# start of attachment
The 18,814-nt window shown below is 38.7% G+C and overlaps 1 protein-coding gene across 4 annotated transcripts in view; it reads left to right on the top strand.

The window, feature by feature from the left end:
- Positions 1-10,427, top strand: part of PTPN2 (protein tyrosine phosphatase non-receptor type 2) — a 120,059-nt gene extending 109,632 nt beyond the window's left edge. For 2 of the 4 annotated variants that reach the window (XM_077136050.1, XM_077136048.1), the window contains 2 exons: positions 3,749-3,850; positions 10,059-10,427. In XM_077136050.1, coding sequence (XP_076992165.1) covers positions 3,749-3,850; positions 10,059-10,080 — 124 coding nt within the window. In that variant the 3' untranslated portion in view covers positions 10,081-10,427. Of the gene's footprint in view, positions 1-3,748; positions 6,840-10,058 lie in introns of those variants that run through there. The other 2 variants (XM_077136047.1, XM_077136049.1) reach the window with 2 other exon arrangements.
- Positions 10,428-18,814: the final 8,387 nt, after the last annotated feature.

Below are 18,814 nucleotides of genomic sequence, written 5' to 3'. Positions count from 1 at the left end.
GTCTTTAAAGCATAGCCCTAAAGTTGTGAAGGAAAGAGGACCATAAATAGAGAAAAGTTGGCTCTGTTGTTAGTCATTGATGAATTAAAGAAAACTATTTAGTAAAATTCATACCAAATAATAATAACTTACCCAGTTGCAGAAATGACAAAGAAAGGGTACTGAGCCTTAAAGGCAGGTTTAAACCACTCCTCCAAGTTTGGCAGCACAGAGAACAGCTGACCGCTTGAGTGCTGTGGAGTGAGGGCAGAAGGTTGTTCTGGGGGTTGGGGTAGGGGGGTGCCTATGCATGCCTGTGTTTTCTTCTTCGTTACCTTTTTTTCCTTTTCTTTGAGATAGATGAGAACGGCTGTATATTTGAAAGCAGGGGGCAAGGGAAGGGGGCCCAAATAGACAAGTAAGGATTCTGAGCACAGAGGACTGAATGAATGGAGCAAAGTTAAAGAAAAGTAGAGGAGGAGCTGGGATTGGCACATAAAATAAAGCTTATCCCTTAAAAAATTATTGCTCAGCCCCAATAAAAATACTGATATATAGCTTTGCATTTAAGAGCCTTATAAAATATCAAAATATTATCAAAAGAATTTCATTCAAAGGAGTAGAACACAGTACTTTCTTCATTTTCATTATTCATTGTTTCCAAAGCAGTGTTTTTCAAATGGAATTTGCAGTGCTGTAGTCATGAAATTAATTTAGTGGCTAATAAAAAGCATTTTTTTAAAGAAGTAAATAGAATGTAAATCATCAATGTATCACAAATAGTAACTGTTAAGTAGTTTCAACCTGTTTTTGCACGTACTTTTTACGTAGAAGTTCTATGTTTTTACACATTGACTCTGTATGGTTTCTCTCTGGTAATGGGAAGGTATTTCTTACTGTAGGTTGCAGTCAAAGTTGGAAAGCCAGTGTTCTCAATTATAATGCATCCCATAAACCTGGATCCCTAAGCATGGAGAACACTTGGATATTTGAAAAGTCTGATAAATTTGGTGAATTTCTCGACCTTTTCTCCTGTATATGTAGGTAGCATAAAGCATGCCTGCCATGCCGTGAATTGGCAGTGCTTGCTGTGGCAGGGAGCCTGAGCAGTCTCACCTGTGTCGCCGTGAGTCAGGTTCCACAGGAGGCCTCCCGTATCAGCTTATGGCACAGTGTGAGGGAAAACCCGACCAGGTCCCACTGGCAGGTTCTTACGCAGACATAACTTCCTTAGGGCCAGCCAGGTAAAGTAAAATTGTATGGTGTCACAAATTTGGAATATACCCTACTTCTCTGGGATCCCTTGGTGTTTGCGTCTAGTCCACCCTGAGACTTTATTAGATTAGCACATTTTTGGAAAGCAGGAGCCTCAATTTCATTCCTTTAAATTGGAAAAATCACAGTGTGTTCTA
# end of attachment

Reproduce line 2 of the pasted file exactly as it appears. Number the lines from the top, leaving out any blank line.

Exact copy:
The window, feature by feature from the left end: